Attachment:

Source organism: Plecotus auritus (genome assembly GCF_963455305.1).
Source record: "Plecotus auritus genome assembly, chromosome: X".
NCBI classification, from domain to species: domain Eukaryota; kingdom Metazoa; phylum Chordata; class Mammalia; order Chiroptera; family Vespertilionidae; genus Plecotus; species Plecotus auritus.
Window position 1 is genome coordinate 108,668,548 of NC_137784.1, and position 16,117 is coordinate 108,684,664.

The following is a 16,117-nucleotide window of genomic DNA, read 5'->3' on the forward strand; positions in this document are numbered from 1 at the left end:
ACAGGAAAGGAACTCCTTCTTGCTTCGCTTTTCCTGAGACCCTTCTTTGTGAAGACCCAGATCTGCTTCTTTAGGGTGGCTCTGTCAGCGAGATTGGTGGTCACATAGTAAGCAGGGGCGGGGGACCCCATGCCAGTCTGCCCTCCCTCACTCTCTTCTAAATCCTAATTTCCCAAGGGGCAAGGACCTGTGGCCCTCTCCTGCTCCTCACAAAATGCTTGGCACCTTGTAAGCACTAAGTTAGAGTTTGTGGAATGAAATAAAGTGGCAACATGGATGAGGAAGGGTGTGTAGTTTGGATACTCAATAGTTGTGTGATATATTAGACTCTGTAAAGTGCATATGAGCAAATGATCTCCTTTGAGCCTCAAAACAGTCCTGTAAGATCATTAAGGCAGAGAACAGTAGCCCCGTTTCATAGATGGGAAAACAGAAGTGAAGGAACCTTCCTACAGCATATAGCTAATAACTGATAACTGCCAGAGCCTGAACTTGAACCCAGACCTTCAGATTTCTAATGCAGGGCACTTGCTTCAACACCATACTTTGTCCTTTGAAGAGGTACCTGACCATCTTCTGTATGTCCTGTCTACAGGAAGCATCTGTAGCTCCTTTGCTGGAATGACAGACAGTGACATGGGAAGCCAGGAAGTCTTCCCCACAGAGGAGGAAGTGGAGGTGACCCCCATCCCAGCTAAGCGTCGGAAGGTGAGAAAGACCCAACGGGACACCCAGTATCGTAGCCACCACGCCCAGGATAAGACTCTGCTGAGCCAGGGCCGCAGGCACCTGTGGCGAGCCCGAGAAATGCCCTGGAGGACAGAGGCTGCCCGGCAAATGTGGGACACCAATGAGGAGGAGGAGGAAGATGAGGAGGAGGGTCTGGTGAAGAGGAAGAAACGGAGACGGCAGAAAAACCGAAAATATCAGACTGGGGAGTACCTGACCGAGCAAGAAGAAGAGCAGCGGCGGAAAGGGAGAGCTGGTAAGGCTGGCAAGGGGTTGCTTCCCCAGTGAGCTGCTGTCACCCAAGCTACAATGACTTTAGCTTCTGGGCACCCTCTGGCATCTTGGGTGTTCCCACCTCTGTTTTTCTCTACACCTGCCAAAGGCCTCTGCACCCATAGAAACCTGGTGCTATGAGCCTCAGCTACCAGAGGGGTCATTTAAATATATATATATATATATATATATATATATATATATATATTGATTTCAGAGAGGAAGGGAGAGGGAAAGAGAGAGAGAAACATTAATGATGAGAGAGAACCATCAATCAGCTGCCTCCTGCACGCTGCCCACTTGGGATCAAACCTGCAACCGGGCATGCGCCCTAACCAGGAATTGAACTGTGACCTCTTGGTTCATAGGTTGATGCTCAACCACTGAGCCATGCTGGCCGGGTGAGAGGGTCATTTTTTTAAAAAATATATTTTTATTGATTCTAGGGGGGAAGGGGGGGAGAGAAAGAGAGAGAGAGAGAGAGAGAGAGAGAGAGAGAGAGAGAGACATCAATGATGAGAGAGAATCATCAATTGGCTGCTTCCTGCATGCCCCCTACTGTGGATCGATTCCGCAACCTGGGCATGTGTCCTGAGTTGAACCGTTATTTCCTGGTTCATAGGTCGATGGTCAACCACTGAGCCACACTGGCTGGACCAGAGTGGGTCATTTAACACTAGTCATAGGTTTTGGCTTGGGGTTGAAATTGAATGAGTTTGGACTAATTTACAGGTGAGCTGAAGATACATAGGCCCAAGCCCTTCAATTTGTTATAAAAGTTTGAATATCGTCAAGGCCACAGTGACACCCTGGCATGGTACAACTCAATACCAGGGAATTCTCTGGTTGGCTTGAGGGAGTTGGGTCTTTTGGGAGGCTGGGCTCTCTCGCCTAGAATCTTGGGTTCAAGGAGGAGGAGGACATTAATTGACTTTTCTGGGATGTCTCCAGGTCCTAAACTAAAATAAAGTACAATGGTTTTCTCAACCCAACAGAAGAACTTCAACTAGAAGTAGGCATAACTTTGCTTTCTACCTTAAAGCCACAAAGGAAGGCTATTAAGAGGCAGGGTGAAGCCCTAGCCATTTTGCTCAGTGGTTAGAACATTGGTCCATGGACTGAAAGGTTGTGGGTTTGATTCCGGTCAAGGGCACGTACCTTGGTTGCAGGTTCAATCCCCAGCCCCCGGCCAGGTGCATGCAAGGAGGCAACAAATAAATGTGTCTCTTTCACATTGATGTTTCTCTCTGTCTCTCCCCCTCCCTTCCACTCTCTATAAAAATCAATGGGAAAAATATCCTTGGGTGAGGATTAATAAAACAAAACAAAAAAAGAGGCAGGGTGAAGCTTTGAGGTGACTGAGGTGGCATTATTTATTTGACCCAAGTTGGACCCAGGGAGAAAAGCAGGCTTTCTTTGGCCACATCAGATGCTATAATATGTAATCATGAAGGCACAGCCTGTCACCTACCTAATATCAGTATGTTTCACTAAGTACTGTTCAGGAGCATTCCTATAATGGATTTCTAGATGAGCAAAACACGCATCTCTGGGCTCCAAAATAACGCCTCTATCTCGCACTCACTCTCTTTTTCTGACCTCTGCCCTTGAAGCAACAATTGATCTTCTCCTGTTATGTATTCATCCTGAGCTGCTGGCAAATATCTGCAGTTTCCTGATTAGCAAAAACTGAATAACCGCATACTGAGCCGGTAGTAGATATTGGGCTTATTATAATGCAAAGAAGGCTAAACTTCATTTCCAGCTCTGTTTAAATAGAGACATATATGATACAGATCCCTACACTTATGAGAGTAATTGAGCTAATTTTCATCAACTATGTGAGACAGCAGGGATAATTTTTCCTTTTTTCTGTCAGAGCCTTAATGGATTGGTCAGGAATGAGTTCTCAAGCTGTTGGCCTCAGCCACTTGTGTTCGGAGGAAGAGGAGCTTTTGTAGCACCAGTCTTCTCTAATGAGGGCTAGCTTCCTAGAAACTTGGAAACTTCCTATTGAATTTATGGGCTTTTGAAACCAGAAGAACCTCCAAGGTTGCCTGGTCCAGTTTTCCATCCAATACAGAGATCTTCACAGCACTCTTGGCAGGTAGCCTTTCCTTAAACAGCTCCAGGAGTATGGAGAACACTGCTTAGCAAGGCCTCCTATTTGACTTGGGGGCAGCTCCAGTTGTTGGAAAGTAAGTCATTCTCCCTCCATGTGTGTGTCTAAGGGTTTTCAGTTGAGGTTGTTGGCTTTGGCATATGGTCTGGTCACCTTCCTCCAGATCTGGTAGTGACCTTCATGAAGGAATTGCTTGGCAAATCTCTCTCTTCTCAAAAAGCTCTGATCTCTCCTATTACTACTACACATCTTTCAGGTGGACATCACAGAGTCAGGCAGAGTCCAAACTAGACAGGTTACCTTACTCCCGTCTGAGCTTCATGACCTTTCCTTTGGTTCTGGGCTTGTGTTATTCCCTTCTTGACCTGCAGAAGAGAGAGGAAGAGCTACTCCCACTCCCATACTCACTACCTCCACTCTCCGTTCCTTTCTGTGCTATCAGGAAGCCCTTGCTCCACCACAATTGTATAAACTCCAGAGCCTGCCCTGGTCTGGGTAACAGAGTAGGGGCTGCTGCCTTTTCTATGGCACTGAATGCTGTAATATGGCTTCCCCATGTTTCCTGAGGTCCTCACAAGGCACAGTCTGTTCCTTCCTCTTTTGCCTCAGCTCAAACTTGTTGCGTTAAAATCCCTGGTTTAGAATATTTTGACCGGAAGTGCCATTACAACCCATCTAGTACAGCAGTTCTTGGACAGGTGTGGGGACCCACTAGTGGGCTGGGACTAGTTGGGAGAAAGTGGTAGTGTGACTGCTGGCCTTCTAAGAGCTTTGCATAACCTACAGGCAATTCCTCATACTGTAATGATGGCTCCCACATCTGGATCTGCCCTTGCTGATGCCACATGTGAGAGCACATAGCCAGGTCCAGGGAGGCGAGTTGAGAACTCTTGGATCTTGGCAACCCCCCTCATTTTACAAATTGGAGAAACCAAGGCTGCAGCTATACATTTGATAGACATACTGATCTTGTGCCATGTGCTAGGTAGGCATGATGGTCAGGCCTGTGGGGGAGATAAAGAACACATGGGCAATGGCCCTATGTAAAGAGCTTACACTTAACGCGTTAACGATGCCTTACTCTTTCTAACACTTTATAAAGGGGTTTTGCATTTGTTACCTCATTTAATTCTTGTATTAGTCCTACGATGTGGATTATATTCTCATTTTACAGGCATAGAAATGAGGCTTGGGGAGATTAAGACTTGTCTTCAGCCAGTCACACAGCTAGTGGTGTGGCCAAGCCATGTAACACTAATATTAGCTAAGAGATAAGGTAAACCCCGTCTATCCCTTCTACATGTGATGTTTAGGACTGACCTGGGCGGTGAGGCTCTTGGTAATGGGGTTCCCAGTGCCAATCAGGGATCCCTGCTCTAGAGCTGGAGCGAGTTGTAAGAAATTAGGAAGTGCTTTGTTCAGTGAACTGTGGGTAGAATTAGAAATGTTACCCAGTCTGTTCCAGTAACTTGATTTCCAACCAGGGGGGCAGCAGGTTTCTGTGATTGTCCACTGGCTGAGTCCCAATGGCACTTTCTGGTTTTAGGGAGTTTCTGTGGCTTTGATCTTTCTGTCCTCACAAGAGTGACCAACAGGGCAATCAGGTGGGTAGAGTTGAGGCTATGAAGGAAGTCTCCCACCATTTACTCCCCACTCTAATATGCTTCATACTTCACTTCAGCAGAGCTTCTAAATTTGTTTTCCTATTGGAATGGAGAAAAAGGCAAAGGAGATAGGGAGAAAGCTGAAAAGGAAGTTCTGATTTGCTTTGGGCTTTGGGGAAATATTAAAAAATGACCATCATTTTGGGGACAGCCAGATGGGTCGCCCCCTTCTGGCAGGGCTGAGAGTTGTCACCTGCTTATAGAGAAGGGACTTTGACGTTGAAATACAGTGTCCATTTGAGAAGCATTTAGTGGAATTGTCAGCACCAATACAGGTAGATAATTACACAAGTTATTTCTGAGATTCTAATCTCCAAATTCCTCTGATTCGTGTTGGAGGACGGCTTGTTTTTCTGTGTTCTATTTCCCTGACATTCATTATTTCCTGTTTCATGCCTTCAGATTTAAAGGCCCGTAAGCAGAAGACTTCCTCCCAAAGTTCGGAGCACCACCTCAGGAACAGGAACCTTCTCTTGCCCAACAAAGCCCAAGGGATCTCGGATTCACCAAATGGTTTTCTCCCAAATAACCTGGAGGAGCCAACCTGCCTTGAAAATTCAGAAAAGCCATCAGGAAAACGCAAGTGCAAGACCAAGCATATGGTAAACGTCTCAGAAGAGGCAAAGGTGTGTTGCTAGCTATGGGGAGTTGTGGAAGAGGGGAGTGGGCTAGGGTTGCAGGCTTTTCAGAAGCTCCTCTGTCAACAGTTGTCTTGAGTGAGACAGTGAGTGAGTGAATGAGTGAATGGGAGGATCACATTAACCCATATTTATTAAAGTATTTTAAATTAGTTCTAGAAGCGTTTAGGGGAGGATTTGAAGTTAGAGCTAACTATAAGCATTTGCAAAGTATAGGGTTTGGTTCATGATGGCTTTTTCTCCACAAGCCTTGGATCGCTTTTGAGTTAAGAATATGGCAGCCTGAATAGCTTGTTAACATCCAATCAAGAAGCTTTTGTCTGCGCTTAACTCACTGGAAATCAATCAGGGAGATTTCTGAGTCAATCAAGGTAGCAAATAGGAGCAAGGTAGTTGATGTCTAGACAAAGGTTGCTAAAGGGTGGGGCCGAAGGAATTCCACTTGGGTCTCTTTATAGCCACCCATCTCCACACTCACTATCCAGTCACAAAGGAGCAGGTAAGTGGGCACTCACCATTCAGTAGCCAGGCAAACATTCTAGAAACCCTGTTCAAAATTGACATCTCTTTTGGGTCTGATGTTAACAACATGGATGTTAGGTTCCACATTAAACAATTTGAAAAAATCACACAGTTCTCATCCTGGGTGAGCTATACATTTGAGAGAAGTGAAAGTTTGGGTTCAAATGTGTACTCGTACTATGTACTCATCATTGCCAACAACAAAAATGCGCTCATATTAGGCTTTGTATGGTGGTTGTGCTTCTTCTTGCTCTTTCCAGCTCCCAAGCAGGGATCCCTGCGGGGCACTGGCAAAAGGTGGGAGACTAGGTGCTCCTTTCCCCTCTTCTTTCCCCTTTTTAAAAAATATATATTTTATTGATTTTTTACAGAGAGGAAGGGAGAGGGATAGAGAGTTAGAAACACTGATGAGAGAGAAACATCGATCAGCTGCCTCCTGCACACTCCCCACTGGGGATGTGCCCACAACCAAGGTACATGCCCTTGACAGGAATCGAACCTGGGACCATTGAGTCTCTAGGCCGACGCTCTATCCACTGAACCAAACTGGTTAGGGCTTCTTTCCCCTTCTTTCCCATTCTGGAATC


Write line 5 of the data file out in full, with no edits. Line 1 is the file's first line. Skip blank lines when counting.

The following is a 16,117-nucleotide window of genomic DNA, read 5'->3' on the forward strand; positions in this document are numbered from 1 at the left end: